One of the best ways to become more mindful is to develop a heightened awareness of your sense perceptions.
When most people begin to work with sense-exercises, they often focus on sight and sound as two of the more accessible senses to work with. Even though we feel things constantly, every single day, we are often so habituated to those sensations that we all but ignor them.
So, in this post, I want to offer a few exercises that can bring you back in touch with your sense of touch!
Click here to read more about mindfulness and the five senses.
5 Easy Mindful Touch Exercises
- A Bit Breezy. The first exercise is simply to go outside and pay attention to the breeze. If you feel for it, you can learn to sense a slight pulse in the breeze around you, even on a very calm day. If it’s windy, this might be the rise and fall of gusts of wind, but if it’s calm it might be a light, almost ticklish sensation as small drops of wind pass you by. Close your eyes and become embroiled within the pulse of this breeze. After you practice this outside a few times, take the exercise indoors. You might be surprised to notice that there is always a slight movement of the air around you, even in a still room.
- Do Those Clothes Fit? Next up, it’s time to notice how your clothes actually feel. We wear the same handful of outfits all of the time, but do we ever really pay attention to the way our clothes brush against your skin? Where, exactly, do your clothes rest on your body? Where can you feel them most strongly? Least strongly? What is it, exactly, that makes some clothes feel loose, and others tight, and how could you detail that feeling?
- A Light Touch. Another great exercise to explore your sense of touch is to play with the boundary between touching and not-touching your skin. For starters, take the index finger of one hand and brush it against the other arm. Alternate between pressing firmly into your arm, and then releasing, brushing your arm ever more slightly until you can’t feel your finger. As you move your hand away, try to pinpoint at exactly what point you are no-longer touching your arm. Can you still ‘feel’ your finger, even when you aren’t touching your arm? You could also practice this exercise with other objects, or a partner.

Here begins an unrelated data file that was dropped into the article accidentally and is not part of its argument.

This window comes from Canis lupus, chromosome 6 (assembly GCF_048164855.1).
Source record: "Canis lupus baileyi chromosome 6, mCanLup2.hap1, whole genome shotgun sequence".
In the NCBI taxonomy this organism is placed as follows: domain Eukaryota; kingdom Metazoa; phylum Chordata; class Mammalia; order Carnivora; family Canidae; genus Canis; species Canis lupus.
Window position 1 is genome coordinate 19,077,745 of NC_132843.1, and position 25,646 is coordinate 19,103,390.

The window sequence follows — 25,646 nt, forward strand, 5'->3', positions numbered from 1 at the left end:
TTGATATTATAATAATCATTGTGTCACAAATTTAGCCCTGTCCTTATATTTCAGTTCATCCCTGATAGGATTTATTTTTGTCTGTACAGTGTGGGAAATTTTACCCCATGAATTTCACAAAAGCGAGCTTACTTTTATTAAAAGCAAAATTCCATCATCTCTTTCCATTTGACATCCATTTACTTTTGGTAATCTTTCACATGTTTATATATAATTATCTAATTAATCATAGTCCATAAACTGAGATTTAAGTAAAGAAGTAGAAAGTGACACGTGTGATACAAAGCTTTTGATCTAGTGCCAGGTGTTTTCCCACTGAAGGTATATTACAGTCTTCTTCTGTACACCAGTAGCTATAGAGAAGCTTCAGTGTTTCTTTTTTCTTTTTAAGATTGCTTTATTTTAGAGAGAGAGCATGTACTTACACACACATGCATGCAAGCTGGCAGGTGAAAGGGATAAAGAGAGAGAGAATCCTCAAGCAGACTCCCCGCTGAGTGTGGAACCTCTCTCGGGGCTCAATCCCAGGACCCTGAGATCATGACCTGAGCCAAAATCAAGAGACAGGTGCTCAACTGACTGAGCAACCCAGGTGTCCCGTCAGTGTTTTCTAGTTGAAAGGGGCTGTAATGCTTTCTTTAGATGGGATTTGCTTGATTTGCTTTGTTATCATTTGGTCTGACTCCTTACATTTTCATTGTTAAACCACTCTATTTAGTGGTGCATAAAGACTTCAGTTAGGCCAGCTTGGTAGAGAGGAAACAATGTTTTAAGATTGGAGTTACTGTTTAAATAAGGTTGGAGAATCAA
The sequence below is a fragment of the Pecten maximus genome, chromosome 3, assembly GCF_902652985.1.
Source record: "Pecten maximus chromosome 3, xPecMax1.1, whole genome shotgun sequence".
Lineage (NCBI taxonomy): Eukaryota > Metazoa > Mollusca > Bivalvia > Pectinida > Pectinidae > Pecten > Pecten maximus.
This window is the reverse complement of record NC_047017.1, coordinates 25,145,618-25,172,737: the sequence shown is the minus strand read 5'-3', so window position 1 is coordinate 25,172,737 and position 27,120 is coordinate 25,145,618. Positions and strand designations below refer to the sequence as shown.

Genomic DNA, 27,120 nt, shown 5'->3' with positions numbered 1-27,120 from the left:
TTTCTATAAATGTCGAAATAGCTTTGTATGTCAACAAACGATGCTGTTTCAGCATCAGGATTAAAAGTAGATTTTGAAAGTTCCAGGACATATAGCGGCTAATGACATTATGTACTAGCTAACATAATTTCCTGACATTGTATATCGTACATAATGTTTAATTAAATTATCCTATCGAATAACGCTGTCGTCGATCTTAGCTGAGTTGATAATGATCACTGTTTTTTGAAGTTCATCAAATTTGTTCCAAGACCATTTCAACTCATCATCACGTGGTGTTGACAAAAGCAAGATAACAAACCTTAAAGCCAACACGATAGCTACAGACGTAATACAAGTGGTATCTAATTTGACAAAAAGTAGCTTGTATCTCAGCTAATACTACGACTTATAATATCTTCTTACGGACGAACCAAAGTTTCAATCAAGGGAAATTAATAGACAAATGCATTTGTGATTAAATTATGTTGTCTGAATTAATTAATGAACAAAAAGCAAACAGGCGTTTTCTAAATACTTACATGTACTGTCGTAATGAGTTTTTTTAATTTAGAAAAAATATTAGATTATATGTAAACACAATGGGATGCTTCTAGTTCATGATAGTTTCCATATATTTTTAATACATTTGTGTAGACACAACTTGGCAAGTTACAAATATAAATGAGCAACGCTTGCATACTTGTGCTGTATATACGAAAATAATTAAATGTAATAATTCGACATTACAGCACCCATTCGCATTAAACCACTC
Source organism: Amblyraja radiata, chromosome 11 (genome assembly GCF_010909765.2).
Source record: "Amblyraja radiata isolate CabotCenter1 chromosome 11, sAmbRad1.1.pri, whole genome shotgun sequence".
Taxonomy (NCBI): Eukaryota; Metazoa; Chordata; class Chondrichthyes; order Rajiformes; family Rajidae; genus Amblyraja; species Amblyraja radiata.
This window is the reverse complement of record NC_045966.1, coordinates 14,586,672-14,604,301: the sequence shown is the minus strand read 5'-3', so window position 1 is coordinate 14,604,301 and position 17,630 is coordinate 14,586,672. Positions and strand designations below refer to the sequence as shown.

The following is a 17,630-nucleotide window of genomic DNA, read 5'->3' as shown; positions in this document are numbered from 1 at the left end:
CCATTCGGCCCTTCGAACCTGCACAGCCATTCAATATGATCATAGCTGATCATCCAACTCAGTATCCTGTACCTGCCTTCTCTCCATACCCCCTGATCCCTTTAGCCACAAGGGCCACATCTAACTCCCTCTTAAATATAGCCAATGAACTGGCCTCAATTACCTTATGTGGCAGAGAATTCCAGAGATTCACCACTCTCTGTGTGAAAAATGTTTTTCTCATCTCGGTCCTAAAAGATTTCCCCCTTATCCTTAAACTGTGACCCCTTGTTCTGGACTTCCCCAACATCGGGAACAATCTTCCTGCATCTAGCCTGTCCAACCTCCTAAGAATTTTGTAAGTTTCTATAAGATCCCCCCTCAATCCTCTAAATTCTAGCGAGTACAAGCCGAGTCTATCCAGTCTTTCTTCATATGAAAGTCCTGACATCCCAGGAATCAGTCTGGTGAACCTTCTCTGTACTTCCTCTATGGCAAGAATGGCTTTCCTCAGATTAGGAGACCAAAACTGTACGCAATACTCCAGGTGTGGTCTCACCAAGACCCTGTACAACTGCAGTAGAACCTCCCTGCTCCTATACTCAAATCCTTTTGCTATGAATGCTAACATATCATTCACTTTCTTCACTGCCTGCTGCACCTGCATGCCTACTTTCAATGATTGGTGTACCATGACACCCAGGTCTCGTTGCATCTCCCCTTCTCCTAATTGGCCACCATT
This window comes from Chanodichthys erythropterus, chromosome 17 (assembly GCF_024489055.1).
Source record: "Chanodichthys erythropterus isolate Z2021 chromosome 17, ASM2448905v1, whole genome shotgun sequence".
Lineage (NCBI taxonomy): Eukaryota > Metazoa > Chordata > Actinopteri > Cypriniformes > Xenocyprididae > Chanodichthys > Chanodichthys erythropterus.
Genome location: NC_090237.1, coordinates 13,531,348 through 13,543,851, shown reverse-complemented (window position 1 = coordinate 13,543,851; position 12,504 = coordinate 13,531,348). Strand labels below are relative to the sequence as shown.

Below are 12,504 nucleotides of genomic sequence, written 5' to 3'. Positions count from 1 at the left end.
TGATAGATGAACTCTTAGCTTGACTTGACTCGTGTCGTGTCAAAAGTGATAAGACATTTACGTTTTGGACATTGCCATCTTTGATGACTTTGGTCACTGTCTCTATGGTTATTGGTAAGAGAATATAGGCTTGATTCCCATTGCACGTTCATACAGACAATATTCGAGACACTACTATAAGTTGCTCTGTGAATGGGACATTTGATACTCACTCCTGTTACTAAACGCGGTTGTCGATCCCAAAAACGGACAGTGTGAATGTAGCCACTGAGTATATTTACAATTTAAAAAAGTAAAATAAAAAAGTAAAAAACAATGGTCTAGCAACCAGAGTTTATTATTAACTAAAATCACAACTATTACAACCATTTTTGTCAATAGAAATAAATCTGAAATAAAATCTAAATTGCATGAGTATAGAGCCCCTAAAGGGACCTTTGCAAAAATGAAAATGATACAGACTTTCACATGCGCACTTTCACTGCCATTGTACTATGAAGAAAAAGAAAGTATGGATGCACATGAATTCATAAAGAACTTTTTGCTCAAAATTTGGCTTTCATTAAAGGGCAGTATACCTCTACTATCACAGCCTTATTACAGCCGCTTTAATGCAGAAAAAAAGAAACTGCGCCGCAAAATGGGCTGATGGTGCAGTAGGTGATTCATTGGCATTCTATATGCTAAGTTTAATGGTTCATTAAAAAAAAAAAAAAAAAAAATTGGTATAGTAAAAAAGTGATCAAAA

- Everyday Exploration. The art of mindfulness is about making the mundane fascinating. The more that you tune into your senses, the more everyday objects can take on new meaning and new life. For this exercise, grab a handful of ordinary things: a book, a pillow, a plate, an apple, etc, and place them in front of you. Begin to rub your hands across them, holding them gently, exploring the sensation of touching each item. Observe how each truly feels, and notice how often you probably take that sensation for granted, ignoring your sense of touch. Instead, try to describe as many details about the quality of each texture and object as you can.
- Hands-Free. Lastly, you can use the same items you picked in the last exercise, but repeat the process using something other than your hands. We touch everything with our hands, and sometimes forget that our entire bodies can use the same sensation. Place the book on the skin of your leg, or on your chest, for example, and feel the texture and quality of it. Repeat with as many items as you choose.
Discover more activities for sensory awareness, or browse our full list of mindfulness exercises.